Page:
Given the structural complexity and many functions of the ER, it is very likely that the future will witness the discovery of many more selective ER-phagy receptors, as well as associated functions. For example, ER-phagy has been proposed to limit the replication of viruses (such as Ebola, Dengue, or Zika virus). In fact, viruses have evolved strategies to destroy FAM134B, subverting ER-phagy and escaping elimination [7]. However, whether FAM134B indeed functions as the sole ER-phagy receptor acting in anti-viral ER-phagy remains to be investigated. ER-phagy also serves as a microbial defence mechanism. There is strong evidence that ER stress-mediated ER-phagy is a cell-autonomous response to intracellular pathogens that utilize the ER for replication [8]. The ER-resident stimulator of interferon genes (STING) senses living microbes, activates ER stress, and subsequently ER-phagy, to eliminate affected areas of the ER. However, the involved ER-phagy receptor remains to be elucidated. Moreover, other ER structures such as the contact sites to other organelles or the perinuclear ER might also be selectively degraded via ER-phagy.

It is likely that ER-phagy variants exist that utilize specialized receptors optimized for the physiological demand of certain cell types such as neurons, kidney, or immune cells. This notion is corroborated by the fact that loss-of-function mutations in FAM134B primarily affect sensory neurons whereas other cell types, though rich in ER sheets, are not significantly impaired. This suggests that in these cell types other autophagy receptors are in charge.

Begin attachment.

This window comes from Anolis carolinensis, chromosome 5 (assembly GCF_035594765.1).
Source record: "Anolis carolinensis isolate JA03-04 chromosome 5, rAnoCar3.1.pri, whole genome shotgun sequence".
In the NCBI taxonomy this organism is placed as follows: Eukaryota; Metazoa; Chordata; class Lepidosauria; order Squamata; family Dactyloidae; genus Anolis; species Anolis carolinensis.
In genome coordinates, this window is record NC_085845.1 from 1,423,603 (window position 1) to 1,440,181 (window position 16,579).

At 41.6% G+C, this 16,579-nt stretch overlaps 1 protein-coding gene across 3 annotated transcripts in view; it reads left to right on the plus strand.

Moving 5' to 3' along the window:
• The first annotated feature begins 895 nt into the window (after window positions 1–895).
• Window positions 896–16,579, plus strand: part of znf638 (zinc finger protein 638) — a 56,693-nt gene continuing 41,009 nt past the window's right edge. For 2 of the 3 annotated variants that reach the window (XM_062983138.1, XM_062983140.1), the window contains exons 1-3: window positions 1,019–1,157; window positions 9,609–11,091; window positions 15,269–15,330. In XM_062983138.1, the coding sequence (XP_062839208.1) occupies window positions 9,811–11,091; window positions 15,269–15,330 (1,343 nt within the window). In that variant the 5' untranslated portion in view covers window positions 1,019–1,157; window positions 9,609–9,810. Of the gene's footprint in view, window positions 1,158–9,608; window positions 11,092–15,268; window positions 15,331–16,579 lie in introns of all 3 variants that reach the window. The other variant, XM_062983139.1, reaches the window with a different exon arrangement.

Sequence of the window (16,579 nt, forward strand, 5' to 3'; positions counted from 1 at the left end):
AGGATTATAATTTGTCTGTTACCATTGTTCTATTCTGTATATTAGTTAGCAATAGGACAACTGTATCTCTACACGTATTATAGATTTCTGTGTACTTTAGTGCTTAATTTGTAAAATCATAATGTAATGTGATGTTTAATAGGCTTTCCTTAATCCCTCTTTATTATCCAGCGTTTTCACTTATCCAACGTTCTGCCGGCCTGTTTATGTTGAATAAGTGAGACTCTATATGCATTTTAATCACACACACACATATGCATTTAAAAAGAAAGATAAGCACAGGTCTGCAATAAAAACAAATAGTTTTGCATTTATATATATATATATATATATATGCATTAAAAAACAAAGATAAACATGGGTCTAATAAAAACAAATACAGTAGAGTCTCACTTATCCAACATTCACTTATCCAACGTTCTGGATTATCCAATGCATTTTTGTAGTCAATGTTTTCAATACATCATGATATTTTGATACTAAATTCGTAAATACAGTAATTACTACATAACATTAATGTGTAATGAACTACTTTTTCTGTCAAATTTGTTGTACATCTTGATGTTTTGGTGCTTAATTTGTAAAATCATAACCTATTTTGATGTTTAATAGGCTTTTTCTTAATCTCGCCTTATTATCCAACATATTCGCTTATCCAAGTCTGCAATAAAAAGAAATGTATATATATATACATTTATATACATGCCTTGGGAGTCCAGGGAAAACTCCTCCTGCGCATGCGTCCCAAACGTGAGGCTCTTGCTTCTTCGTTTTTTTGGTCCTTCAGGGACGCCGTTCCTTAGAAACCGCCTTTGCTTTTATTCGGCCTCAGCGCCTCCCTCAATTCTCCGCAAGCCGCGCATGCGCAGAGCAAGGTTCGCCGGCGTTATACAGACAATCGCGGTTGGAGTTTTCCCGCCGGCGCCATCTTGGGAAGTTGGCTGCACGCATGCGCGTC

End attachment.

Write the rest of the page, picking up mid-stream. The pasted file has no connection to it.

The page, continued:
Are ER-phagy receptors team players or lone warriors?

Selective autophagy receptors operating in other autophagy pathways such as mitophagy or xenophagy often cooperate with each other for efficient cargo removal. In contrast, previous findings indicate that each ER subdomain, physiological condition, or ER activity utilizes one specialized ER-phagy receptor, which drives degradation of the structure it resides in. Indeed, no physical or functional interactions between the currently known ER-phagy receptors have been detected. However, FAM134B and RTN3 do not possess intraluminal domains that could sense a specific physiological condition or cargo requiring the induction of ER-phagy. Therefore, it is likely that accessory proteins team up with FAM134B and RTN3 to facilitate efficient ER-phagy. The nature of these accessory proteins may differ in various cell types and might be responsible for sequestering certain cargo into autophagosomes.

Another challenge in ER-phagy is to isolate only portions of ER from the highly interconnected ER membrane network to allow their subsequent degradation. Though it had been speculated that FAM134B and RTN3 may be able to fragment membranes via their RHDs, an ability both proteins demonstrate, it was recently shown that members of a family of GTPases called atlastins can take over this task downstream of FAM134B [9]. Atlastins are known to mediate tubule fusion and play an important role in shaping the ER. It remains to be tested whether FAM134B and RTN3 strictly depend on atlastins or whether, in certain conditions, they can autonomously fragment ER. In any case, it is very likely that SEC62 and CCPG1 need to cooperate with atlastins or similar factors, too.